Children Exceptionally Vulnerable in the Wake of Hurricane Matthew in Haiti
Concerns over basic needs, cholera, gender-based violence, education
FAIRFIELD, Conn. (October 9, 2016) — As the full extent of the devastation in Haiti becomes known, children are not only unable to access basic necessities and medical care but are also facing a unique set of risks that make them particularly vulnerable, Save the Children is warning.
Save the Children's emergency response team was in the hard hit areas of Sud and Grand' Anse on Saturday and reported seeing numerous children lacking basic necessities and without adult supervision. Reports also indicate at least 2,000 children who have been separated from their parents or were living in orphanages have been evacuated.
"It is critical that we support families during this time," Kevin Novotny, Save the Children's Country Director in Haiti said. "Children are at risk of gender based violence and placement into orphanages or long term domestic servitude if their parents are unable to provide them with food and meet other basic needs. We cannot allow this to happen."
Save the Children's emergency response team is working with staff and partners to assess damage done to schools we support as well as provide food to some shelters and identify needs for non-food items. We have also deployed our emergency health unit, which will help with cholera prevention and basic health services.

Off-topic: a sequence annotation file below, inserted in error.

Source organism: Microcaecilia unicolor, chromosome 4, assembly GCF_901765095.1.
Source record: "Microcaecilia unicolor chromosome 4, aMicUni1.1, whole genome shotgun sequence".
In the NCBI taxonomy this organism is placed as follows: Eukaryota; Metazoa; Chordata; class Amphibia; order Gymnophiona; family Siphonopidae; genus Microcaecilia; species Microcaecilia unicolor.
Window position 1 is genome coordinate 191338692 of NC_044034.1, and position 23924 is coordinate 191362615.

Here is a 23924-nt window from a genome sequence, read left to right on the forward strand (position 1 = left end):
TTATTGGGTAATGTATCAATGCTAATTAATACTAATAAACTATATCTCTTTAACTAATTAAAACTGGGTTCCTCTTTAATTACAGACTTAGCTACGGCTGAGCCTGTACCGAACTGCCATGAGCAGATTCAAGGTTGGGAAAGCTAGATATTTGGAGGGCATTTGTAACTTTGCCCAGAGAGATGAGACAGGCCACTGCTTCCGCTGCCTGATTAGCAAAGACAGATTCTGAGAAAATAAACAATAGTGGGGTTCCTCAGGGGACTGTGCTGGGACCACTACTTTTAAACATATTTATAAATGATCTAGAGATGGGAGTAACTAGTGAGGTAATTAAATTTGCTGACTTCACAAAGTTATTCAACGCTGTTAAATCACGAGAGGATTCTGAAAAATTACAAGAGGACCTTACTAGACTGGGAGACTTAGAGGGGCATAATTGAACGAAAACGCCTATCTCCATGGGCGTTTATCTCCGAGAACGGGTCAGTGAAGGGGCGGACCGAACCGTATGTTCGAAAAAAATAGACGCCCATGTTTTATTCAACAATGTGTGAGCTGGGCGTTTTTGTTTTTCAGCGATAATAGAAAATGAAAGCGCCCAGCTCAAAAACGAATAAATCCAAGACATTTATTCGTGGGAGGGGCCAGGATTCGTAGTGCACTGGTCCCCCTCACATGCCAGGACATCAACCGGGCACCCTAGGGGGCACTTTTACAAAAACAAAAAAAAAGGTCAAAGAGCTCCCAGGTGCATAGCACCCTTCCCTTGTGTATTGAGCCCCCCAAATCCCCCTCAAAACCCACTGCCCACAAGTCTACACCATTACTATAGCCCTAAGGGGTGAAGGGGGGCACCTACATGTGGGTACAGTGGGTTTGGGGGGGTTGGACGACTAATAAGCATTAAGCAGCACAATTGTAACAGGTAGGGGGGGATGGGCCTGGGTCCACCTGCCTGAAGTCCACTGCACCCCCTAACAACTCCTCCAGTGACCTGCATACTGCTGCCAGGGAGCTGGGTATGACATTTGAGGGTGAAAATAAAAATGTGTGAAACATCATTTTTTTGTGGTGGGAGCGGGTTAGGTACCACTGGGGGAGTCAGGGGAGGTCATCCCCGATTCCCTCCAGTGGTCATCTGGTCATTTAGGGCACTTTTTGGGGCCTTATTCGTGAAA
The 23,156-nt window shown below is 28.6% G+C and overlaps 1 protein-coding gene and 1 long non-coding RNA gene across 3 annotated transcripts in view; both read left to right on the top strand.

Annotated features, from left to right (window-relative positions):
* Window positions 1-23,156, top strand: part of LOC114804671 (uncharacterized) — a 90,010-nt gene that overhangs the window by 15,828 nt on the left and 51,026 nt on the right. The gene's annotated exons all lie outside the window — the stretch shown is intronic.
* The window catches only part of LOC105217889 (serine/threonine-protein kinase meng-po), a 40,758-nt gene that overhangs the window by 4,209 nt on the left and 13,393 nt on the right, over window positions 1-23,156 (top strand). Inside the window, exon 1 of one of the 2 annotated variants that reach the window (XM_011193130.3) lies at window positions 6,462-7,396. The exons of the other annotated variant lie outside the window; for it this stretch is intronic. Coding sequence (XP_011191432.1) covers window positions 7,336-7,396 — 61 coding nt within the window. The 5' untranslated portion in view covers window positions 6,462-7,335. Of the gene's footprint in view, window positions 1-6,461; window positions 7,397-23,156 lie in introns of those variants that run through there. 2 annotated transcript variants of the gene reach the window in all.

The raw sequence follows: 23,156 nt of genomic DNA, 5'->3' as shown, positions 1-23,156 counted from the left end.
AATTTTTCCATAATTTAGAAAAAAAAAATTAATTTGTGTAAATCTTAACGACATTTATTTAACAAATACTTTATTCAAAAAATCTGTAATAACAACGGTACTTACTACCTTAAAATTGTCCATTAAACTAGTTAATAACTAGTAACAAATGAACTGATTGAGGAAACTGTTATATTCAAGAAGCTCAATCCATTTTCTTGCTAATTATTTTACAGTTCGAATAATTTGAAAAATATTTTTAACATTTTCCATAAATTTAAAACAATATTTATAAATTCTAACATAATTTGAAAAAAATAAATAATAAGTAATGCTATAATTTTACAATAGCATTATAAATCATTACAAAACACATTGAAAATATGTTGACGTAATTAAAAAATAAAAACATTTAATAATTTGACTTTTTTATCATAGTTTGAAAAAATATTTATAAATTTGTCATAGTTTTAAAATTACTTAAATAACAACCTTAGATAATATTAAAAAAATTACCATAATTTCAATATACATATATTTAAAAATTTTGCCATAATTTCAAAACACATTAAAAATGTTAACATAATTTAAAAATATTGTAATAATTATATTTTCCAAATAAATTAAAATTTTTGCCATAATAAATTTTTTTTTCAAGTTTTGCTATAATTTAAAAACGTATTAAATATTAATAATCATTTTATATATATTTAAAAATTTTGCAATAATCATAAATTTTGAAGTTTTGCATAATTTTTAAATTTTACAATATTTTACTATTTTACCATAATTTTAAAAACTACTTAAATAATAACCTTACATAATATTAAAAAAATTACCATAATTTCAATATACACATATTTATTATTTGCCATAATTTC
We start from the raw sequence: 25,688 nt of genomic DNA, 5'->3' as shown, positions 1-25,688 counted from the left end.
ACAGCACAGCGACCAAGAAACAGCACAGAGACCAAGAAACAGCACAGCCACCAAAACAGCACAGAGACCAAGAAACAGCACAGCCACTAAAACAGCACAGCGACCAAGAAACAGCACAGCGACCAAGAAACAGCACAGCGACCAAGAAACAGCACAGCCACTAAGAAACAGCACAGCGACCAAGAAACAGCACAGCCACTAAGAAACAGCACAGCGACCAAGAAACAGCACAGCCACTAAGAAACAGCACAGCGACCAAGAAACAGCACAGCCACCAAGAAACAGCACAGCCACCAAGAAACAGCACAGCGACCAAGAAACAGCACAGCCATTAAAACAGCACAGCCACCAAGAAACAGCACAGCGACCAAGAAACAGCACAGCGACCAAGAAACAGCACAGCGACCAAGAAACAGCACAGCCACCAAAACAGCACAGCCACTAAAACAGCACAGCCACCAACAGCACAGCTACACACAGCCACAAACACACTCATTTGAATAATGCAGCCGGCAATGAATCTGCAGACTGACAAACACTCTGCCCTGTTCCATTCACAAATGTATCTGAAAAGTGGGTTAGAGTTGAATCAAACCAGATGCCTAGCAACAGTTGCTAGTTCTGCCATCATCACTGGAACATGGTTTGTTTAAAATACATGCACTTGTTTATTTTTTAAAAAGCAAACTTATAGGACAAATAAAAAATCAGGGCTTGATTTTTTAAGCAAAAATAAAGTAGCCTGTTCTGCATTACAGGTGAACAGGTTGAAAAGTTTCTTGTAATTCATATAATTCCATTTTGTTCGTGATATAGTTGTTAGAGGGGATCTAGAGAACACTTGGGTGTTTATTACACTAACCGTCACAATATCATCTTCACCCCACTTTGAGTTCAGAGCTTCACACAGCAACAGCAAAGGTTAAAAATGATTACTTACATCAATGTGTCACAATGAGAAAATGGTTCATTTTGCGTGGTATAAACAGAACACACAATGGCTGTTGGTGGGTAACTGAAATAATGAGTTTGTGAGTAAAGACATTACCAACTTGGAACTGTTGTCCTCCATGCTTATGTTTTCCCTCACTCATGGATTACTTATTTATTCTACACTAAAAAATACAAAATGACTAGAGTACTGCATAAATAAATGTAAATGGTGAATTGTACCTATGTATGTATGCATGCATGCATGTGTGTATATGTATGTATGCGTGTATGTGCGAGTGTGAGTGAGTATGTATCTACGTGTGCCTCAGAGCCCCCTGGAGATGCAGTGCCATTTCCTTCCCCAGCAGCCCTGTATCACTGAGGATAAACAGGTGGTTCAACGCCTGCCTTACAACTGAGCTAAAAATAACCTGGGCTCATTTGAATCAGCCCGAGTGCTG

"We are in a race against time to avert a mass cholera outbreak" Dr. Unni Krishnan, Director of the Emergency Health Unit said. "Recent emergencies such as Ebola and the cholera outbreak in Haiti in 2010 have highlighted the urgent need for clearer, more streamlined health responses. Our emergency health unit meets that need. It responded to yellow fever in DRC and will make an important contribution in Haiti."
Additionally, up to 130,000 vulnerable children nationwide are estimated to be out of school. Early estimates are that 50 percent of the 131 schools we support in Sud, Grand' Anse and Port au Prince have been damaged.
"It is imperative that children return to school as soon as possible," Novotny added. "Being in school gives children a sense of normalcy and a feeling of security that is missing during disasters. Where children cannot immediately return to school, we will be setting up child friendly spaces, so children have a place to be safe and engage in educational play while their parents start the recovery process."
Save the Children has worked in Haiti since 1978. To support our work in response to Hurricane Matthew, please visit: savethechildren.org/Matthew
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